Another guy who never wavered in his support of LeBron James was the guy who coached him for his first two years at Akron St. Vincent-St. Mary High School, Keith Dambrot. The current men’s basketball head coach at the University of Akron, Dambrot continued to support “his guy” despite LeBron’s decision to leave the Cavaliers.

“I love LeBron, I don’t care what anybody thinks,” Dambrot told me in November 2010, just months after LeBron’s departure. “When you live in the situation that he lives in, people are never going to be totally happy with you. I wouldn’t be the coach here if it wasn’t for him. I am going to back my guy regardless of what he does.”

I wish I could say that I stood loyally by LeBron from day one the way that Plusquellic and Dambrot did. Instead, it took me about a year. I rooted for the Dallas Mavericks to win the championship in that first year that LeBron, Dwyane Wade and Chris Bosh teamed up. I was still mad over the way LeBron left and that the Cavaliers would now be irrelevant in the NBA landscape.

And then something funny happened. After the Heat lost that series to Dallas, LeBron returned home. To Akron. He held his annual bike-a-thon for the kids and donated money to the Boys and Girls Club of Akron. Those gestures made me realize that LeBron didn’t leave his hometown, rather he left the team for which he was playing. To me, that was a simple distinction. He still cared about Akron, and that was enough for me.

Starting then, I was happy for LeBron each time something positive happened, like winning his third and fourth NBA MVP awards or another trip to the NBA Finals. I was happy for him when he won his first NBA title and just as happy that he won the second. After rooting against LeBron and the Heat in the 2011 NBA Finals, I found myself rooting for them in the 2012, 2013 and 2014 NBA Finals.

When I would go out to watch the games, some people understood where I was coming from, as they were from Akron as well. I understood to an extent where people were still upset, but I tried to remind them that LeBron was still from our city, the one where we were sitting in at that moment, watching him on the NBA’s biggest stage. Some people were not receptive of the concept, with some of them being respectful about it while others spewed ignorance.

Some people refused to let go of their feelings of hate towards LeBron and let me hear it as often as they could. It seemed as if the number of those people went down from 2012 to 2013 to 2014, but there were still those who had to be vocal. I refused to back down, with sometimes the evenings turning confrontational. But I didn’t care – I wasn’t going to be pushed around just because I was supportive of LeBron.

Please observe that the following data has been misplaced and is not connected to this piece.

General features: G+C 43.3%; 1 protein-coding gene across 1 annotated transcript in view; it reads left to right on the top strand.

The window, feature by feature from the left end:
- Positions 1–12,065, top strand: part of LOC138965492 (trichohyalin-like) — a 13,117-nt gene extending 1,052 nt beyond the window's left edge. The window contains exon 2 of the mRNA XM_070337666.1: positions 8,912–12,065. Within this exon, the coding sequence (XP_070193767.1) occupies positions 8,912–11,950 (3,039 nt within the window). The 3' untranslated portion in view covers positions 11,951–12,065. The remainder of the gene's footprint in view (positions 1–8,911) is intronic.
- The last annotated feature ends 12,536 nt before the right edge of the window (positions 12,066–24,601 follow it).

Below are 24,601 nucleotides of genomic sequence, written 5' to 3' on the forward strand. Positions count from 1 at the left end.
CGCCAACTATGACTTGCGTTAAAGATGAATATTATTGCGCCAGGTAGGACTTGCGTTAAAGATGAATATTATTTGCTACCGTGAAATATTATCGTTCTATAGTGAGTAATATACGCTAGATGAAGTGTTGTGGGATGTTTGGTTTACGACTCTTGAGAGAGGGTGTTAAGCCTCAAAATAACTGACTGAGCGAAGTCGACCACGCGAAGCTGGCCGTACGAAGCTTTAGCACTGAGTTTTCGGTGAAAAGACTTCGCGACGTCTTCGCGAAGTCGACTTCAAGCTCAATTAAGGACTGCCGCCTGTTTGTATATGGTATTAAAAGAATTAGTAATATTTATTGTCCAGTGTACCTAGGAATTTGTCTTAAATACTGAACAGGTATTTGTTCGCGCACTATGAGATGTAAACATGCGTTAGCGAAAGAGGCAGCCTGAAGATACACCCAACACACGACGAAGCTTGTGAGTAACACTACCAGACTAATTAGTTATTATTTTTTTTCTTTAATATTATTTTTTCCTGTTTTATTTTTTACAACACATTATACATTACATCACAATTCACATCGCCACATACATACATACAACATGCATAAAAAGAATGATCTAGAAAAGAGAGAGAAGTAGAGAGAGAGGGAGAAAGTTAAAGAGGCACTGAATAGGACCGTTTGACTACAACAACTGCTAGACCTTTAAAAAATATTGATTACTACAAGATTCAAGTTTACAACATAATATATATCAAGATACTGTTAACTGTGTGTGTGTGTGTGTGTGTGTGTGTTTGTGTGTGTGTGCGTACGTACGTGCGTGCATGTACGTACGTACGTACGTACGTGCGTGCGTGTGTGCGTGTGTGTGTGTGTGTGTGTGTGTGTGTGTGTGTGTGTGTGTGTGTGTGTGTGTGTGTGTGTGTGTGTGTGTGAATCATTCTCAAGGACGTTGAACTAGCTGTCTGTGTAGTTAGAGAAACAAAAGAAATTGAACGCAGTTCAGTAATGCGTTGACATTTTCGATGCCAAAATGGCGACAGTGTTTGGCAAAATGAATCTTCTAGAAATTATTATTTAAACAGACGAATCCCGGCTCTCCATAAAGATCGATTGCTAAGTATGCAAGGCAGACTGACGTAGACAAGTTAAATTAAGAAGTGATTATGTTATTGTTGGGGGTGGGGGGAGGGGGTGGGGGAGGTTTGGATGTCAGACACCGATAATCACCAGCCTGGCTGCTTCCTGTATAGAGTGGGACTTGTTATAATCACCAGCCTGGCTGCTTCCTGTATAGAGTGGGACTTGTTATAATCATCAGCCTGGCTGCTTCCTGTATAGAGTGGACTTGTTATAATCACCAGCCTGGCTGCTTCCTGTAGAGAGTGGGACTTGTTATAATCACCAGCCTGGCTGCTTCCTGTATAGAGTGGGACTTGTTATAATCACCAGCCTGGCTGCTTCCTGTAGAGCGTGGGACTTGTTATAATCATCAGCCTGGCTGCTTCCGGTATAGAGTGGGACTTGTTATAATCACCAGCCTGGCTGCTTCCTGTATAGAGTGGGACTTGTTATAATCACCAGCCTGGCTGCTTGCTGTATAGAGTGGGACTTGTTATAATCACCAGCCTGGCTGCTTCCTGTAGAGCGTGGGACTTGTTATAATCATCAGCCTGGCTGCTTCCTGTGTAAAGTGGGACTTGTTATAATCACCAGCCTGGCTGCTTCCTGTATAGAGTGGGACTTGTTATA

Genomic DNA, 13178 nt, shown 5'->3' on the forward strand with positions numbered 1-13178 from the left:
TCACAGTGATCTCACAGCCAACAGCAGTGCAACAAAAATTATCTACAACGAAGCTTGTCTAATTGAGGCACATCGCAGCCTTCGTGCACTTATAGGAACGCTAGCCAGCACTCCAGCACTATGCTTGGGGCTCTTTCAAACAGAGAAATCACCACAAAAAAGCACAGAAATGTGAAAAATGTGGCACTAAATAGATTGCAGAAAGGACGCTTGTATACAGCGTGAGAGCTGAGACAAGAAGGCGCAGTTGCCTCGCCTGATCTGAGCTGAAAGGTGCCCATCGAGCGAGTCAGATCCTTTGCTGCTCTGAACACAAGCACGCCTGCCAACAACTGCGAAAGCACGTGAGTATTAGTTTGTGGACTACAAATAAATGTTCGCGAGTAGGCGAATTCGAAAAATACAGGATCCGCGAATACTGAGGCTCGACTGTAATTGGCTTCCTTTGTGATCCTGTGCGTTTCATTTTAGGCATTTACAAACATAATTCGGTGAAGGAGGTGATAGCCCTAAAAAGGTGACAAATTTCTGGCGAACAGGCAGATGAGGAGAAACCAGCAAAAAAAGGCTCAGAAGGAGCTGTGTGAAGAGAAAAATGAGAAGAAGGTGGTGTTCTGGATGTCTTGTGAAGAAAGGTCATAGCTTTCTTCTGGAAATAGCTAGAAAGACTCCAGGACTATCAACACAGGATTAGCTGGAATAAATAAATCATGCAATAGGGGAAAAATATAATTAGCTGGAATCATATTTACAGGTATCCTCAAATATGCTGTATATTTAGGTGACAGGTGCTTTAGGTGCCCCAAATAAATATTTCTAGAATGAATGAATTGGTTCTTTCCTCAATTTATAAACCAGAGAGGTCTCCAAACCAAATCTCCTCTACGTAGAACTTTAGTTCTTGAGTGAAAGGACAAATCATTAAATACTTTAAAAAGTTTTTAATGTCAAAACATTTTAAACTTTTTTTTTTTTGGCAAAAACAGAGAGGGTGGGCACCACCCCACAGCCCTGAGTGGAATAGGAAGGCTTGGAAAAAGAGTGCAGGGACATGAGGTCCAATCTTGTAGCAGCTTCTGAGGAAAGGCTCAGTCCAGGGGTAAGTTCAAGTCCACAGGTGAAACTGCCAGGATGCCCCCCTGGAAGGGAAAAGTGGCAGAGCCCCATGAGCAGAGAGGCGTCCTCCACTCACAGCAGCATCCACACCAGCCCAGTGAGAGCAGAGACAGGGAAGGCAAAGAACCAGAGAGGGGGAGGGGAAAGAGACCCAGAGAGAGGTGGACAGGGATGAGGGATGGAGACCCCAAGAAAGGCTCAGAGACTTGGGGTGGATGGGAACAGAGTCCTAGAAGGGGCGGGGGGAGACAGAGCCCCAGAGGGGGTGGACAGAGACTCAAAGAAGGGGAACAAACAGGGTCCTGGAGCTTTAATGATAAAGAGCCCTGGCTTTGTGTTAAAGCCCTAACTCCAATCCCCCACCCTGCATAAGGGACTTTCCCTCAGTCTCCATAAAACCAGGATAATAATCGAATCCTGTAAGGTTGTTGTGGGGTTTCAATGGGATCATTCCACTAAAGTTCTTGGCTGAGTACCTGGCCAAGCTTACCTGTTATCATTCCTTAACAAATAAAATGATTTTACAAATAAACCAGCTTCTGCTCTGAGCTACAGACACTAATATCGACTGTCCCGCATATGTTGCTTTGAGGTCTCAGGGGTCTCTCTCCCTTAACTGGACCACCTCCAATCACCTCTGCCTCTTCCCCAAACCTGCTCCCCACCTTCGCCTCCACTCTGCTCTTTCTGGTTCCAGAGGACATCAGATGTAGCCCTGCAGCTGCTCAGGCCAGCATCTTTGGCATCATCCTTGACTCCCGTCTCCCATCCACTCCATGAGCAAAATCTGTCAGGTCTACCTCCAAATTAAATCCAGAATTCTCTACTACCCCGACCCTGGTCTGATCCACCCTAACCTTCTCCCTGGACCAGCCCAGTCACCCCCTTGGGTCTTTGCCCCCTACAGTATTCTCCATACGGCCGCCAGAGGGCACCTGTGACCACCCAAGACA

That is why I felt the need to see the reaction in Akron. I had to see for myself if the mood had changed and if LeBron was now going to be universally accepted in the city in which he grew up. I had to see if wearing my LeBron gear was now acceptable once again and if I would receive more nods of approval than dirty looks. Was all forgiven by the people in his hometown?

The answer was a resounding ‘yes.’ The fans in Akron had seemingly forgotten that night in July of 2010 and were able to look past the four years in which LeBron played for the Heat. It was like LeBron had donned a black suit, white shirt, black tie and a pair of Ray Bans and had come into possession of one of the neuralyzers from “Men in Black” to use it on the people of Akron and Northeast Ohio.

But it wasn’t the nueralyzer that was used to erase those memories of the past four years. This time, it was the written word. More specifically, the words of LeBron that appeared in the well-written, thought out piece for Sports Illustrated, making it clear how much he loved his hometown and how he felt about Northeast Ohio. The 951 words all but trumped his made-for-television special from 2010 and seemed to heal the deep wounds left when he announced on national television that he was leaving.

The excerpts where he showed that he understood Northeast Ohioans, ones like “In Northeast Ohio, nothing is given. Everything is earned. You work for what you have,” resonated with those who have spent their entire lives here.  He told them that he wanted to give them hope, that he realized now what he didn’t realize four years ago – “My relationship with Northeast Ohio is bigger than basketball.”

He said that while he still would have left for Miami in 2010, he wishes he would have done it differently. He had said this before, but this time it weighed heavier because it was coming directly from him to the people he had hurt. Those words that came from LeBron James made his return more important than his departure.

In 2010, LeBron told the world on national television “I’m going to take my talents to South Beach and join the Miami Heat.” In 2014, he told the people of Northeast Ohio “I’m coming home.”

It took 14 words to become a villain and just three words to return to being a hero.

Welcome home, LeBron – your fans await with open arms.

Comments? Questions? You can leave them here or email Ryan at ryanisley23@gmail.com You can also connect with him on Twitter @isley23.


Keith Dambrot’s success goes beyond winning and losing

When you have a consistent track record of success, people will find anything they can to criticize you. This has happened over the past couple of weeks for Akron Zips basketball coach Keith Dambrot.

Since Akron’s 70-65 loss to Kent State in the Mid-American Conference championship game on March 11th, some have questioned the success of Dambrot as a head coach. They have referenced his 3-6 record in nine appearances in the MAC championship game, so let’s start right there, shall we?

While Akron has won just three of its nine appearances in the game, the Zips have been in the championship game nine times in the last 11 seasons which includes seven in a row from 2007-2013. Both of those are claims no other school can make since the tournament began in 1980.